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7 Wild Berries For Foragers

Wild berries are an elusive fruit. They appear for a short period during summer and fall, and then seem to disappear just as quickly. Their period of perfect ripeness moves quickly to a state of over-ripeness, giving foragers just a few summer weeks to take their harvest. In addition to the short overall window for harvest, you’ll also be locked in constant competition with bugs and birds for the ripest, choicest specimens. Once harvested, you have a delightful candy to turn into pies, jams, jellies, wines, pancakes, breads, fruit leathers, and more.

1. Chokeberry

These delightful little pea-sized berries are great for juicing. Some are turned off by chokeberries because they try a few and find them dry and tasteless, but find the right plant, and pick them at peak ripeness, and the berries will be a uniquely-flavored treat that blends very well with other berries in addition to being ideal for juicing. Chokeberry is a shrub, and berries can be black, red, or purple, depending on subtype. Berries grow on the ends of long stalks. 

2. Chokecherry

Not to be confused with chokeberry, listed above, chokecherry looks very much like a wild cherry—but many foragers some find chokecherry to be even more delicious. Chokecherry is a small tree that blooms hanging clusters of small, white-petaled flowers with yellow centers. Leaves are very finely toothed, alternating, and somewhat oval-shaped. The unripe berries are red, but ripen into a deep purple to almost black color. Like the flowers, the berries hang in clumps.

3. Mulberry

Much to the chagrin of many homeowners and urban public works departments, mulberry trees shed their ripened blue-purple berries in droves, leaving piles of berries that get crushed by passers-by on sidewalks and driveways, stick to your shoes, and track purplish juice into homes and businesses. There is an invasive Asian mulberry tree that has found its way into the United States, sporting a white berry rather than a dark purple one.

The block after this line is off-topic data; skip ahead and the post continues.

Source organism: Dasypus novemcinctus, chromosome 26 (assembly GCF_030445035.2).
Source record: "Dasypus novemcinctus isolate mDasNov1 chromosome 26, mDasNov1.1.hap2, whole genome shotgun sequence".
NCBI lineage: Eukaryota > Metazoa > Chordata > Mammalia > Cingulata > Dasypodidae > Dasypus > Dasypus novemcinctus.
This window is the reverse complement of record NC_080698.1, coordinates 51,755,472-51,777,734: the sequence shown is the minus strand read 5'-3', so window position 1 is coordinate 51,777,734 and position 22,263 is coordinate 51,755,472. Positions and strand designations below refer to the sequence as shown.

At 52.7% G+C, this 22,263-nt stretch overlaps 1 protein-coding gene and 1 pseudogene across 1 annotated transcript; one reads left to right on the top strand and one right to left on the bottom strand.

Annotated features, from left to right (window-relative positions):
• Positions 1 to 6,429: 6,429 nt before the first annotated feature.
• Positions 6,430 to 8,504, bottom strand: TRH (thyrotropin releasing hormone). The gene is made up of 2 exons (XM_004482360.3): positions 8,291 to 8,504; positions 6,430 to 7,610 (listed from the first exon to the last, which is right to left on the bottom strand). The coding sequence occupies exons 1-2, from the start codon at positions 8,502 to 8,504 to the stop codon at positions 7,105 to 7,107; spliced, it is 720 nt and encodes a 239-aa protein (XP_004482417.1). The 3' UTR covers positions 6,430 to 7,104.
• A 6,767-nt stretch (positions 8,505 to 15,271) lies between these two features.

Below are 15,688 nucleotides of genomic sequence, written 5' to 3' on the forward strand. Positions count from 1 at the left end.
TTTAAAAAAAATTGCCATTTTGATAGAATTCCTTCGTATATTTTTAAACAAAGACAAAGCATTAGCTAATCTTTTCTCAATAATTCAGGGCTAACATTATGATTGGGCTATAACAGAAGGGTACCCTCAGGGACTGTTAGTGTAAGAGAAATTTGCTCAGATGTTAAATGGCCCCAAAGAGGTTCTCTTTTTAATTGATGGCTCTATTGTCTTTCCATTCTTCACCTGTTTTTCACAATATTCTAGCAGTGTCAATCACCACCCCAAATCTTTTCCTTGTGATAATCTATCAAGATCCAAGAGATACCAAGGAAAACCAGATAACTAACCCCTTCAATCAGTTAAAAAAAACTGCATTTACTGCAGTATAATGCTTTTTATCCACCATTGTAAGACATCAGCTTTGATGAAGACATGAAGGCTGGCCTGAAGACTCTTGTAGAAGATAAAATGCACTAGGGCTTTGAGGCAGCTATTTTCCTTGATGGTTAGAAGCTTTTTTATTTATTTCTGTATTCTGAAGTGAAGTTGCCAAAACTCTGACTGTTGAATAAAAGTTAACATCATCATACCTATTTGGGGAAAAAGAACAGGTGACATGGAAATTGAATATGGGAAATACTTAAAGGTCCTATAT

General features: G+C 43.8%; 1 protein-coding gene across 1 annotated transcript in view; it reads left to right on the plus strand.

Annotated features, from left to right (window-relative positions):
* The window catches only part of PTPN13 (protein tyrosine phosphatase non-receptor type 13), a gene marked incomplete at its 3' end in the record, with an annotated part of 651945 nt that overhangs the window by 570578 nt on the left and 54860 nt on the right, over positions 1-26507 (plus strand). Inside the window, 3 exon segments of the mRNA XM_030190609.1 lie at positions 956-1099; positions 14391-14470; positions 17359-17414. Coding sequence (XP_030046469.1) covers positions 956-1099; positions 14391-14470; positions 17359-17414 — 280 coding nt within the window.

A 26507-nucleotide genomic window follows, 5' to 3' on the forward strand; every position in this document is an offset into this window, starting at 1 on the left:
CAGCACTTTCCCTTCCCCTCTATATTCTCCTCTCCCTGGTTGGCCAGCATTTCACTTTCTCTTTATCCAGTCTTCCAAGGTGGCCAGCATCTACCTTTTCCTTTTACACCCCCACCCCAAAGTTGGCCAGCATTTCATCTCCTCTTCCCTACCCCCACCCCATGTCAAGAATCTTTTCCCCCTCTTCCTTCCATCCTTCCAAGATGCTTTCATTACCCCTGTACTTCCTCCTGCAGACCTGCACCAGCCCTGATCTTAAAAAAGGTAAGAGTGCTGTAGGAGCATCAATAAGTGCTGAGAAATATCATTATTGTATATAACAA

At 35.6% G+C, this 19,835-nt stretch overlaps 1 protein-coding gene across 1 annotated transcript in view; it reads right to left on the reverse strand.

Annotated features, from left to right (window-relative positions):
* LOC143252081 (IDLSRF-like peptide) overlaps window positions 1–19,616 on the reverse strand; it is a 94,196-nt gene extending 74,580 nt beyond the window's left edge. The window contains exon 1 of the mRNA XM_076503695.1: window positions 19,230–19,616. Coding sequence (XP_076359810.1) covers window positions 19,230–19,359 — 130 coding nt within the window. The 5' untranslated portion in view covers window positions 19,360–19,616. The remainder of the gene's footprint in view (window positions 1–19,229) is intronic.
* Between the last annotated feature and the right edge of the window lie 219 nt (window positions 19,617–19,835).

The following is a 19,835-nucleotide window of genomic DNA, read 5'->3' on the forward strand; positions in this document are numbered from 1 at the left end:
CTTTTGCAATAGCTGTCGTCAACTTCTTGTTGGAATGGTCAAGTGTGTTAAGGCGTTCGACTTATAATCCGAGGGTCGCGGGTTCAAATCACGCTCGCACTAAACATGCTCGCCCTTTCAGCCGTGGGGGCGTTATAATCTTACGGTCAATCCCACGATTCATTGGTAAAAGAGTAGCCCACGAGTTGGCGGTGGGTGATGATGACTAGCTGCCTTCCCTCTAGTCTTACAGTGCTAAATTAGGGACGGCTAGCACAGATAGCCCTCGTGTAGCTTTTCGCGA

4. Rose Hips

Rose hips are the red berries of the rose plant, which is quite common in the United States. They make a great tea or syrup, and despite there being an array of rose varieties, the berries are easy to identify if you know what a rose bush looks like. Characterized by arching, spiny stems, rose bushes bloom classic-looking flowers in shades of red, pink, and white. Before using them, remove the stems and the tips of the blossoms. Then remove the seeds by cutting each berry in half, as the seeds are slightly irritating and not good to eat. 

5. Elderberry

Elderberries are prized for their immune-boosting properties. Studies found that some forms of elderberry, such as concentrated elderberry syrup, can be as effective as Tamiflu in battling the dreaded influenza virus. The berries are toxic until they have fully ripened. Either way, cooking the berries assures these compounds are destroyed. This makes elderberry slightly more complicated to forage than other berries, but it has so much potential value as a survival tool for fighting and preventing illness. Round clumps of small, slightly waxy and purple berries hang between thin branches with oval to lance-shaped, oppositely-arranged and serrated leaves.

6. American Persimmons

Persimmons fruit grows on trees up to sixty feet or taller, and are characterized by the craggy, chunky, scale-like gray bark on their trunks. Leaves are glossy, large (up to eight inches or so) and teardrop shaped. The fruits look like something between a plum and a tomato, depending on the type and region. Fruits ripen in late fall, and unripe fruits are astringent and sour. Ripe ones, however, give a blast of sweetness with every delightful bite. The choicest fruits will be very soft and may be somewhat wrinkled.

7. Wild Strawberry

Most berries on this list grow on shrubs or trees, but wild strawberry is a creeper. It is good at keeping quiet and hidden, spreading close to the ground as fruits emerge to dangle from the low-lying vines. This makes wild strawberry patches easy to miss. Wild strawberries look similar to commercial ones, but are smaller. They have white, five-petaled flowers. Strawberry leaves are toothed, and appear in threes. The only real lookalike is the pesky false strawberry, which is very similar-looking and also edible, but completely tasteless and dry. False strawberries have yellow flowers, and seeds rub off easily.

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